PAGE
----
The Economic Cost of Ignoring Women Who Have Not Returned to the Workforce

We have a tremendous opportunity for economic growth in the US right now. It might surprise many business professionals to learn that this opportunity is often overlooked and untapped. This economic potential lies in the individuals who are not currently “working.”

As We Begin 2023, The Pandemic Setback Is Still Impacting Women’s Return to Work

Falling from over 15% at the height of the pandemic, the US unemployment rate is now down to 3.4%. However, the unemployment rate does not tell the full story. We believe understanding the non-participation rate, or in this case millions of American women, is equally important.

The Bureau of Labor Statistics defines the ‘not in labor force’ category as retired persons, students, those taking care of children or other family members, and others who are neither working nor seeking work. Drill down into this category and nearly 60% are women1. That is around sixty million people. In a tight labor market, this represents a significant source of talent. Or, in other words, growth opportunity.

Data from the Council of Economic Advisers shows that women have added $2 trillion to the US economy since 1970 by increasing their labor force participation4. Prior to the pandemic we were on the right track with the labor force participation rate among working age women at 76% and growing3. However, as explained in our Engage Insight, For Many, It Doesn’t Feel Like “We Are All In This Together” 2, women had left the workforce at 4 times the rate of men. Still, 1.5 million women have not been swayed to return3.

As business professionals, we are always on the hunt for growth opportunities. Why isn’t the glaring opportunity within labor force non-participants the hottest economic pursuit of the new year?

The Opportunity Cost to the US Economy Is $789 Billion3 And $1.789 Trillion Globally5

Before attempting to capture the opportunity, it is important to understand the underlying reasons women choose to opt out of the conventional labor force.

The Resume Gap Screens Women Out of The Candidate Pool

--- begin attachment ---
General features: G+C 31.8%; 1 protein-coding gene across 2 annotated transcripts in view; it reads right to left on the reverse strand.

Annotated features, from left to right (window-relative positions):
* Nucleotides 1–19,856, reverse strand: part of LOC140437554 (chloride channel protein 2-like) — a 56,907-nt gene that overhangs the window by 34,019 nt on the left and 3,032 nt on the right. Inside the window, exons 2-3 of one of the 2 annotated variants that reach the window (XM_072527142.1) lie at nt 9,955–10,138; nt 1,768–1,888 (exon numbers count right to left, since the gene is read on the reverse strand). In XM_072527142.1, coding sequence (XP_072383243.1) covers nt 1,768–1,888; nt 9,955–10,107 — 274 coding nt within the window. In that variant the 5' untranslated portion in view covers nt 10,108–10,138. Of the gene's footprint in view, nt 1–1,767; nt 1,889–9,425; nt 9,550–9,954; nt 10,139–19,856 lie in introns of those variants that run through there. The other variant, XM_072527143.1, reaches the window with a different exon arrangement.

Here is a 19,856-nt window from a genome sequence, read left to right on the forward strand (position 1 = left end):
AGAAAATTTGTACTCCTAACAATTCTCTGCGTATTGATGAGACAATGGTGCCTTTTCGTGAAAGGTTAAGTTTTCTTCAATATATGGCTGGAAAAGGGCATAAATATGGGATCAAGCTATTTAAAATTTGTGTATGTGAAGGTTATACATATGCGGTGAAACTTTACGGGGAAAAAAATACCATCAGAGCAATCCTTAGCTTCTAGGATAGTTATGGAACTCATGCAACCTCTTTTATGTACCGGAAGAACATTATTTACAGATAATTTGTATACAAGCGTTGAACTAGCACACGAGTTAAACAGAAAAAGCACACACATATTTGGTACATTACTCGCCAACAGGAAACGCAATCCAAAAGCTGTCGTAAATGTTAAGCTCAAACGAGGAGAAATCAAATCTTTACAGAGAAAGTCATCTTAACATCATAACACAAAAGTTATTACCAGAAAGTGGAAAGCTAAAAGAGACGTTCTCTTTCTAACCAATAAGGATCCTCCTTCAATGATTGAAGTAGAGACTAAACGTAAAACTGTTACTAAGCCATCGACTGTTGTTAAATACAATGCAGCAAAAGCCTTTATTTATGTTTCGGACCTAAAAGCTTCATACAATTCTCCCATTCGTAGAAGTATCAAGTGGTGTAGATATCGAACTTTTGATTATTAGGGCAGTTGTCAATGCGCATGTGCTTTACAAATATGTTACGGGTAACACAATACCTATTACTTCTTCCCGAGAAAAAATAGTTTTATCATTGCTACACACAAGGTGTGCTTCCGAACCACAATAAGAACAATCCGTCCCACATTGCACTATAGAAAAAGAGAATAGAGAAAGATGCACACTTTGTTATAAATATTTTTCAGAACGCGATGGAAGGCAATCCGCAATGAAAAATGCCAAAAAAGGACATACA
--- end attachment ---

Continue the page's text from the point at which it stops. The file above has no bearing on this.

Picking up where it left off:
Consider the 2 million women who were forced to exit the workforce during the pandemic. As these women re-enter the work force after just 1-2 years out, many are faced with the misperception that they do not prioritize their careers. Statistically, employment candidates with any resume gaps have a 45% lower chance of receiving interviews than those without them6. That is just the interview.

Employment gaps are unavoidable for many, especially primary caretakers. Understandably, in industries with rapid changes, such as software development, innovative employers are utilizing “returns hip programs” as a hiring strategy aimed at professionals with a 2+ year resume gap. The firm iRelaunch, is a pioneer in employer return to work programs. Founded in 2007, the firm has grown their candidate pool to more than 100,000 highly educated, uniquely experienced, and extremely motivated individuals. Their vision is that every employer running an entry level university internship program has a mid-career reentry program running side by side. This makes a lot of sense to industry leaders like Lockheed Martin, JP Morgan Chase, Deloitte, Goldman Sachs, Amazon, just to name a few10.

Compensation Inequities Are a Cost to Our Economy

On top of the resume gap penalty, there is the well-known pay gap dis-incentive. Some of the underlying causes of the stubborn pay gap include home responsibilities, the perpetual recycling of historical pay inequity and the lack of tools to present the data on paper.

Breadwinner moms have become the norm at 40% of US households with children3. Receptive men are sharing more home life responsibilities and finding themselves happier with it. The US Census Bureau reports that use of paid parental leave has risen among first-time fathers from 10.8% in 1980 to 38.3% in 2020 (up 255%) and half of working dads say they would like to stay home with their children3.